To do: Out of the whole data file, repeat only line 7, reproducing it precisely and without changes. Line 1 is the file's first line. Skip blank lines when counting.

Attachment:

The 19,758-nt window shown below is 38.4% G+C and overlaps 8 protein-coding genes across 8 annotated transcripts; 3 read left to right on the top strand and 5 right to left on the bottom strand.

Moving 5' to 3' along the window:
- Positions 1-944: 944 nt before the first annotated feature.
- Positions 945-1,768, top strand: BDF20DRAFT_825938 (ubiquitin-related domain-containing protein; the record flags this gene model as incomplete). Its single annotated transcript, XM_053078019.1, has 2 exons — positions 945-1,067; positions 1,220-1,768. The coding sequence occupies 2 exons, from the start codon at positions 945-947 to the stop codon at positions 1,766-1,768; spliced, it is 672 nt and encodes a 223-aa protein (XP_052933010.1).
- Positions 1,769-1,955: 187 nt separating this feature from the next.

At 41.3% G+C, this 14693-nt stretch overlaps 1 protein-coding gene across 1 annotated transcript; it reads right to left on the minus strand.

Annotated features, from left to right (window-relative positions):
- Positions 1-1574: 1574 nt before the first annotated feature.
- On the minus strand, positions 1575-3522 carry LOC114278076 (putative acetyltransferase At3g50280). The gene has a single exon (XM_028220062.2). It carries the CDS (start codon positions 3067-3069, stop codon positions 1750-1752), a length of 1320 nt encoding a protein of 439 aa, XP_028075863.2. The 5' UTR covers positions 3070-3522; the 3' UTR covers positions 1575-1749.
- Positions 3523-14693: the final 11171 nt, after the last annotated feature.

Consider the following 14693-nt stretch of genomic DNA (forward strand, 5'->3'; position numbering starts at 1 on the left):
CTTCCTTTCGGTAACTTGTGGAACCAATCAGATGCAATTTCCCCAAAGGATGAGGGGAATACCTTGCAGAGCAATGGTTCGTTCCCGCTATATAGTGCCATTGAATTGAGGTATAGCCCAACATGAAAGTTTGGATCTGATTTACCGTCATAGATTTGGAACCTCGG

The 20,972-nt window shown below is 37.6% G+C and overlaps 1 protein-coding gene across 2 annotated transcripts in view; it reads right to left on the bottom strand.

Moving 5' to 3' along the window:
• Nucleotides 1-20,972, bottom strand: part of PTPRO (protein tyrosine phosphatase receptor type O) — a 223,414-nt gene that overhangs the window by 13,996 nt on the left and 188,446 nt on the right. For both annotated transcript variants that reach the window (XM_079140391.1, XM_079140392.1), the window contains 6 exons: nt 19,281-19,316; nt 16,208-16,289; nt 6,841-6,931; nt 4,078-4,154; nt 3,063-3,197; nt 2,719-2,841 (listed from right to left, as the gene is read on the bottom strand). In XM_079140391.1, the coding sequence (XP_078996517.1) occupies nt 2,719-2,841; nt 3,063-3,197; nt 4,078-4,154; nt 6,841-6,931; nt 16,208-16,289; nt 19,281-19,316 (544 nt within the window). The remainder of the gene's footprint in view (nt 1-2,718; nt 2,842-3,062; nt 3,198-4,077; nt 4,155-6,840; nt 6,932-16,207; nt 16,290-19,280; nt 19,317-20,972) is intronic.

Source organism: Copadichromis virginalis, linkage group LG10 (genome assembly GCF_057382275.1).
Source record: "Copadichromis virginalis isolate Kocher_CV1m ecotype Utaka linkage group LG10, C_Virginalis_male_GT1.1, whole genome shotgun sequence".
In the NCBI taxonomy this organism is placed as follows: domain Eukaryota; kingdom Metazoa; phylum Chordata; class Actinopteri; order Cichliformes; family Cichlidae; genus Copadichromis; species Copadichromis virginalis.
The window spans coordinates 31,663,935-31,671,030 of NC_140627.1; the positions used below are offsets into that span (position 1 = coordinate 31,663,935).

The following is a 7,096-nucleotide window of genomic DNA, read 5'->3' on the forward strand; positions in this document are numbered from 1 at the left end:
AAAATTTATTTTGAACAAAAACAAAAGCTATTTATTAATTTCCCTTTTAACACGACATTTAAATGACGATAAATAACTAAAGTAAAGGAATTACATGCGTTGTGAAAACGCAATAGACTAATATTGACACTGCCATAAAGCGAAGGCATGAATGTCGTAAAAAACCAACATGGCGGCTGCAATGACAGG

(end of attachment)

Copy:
Annotated features, from left to right (window-relative positions):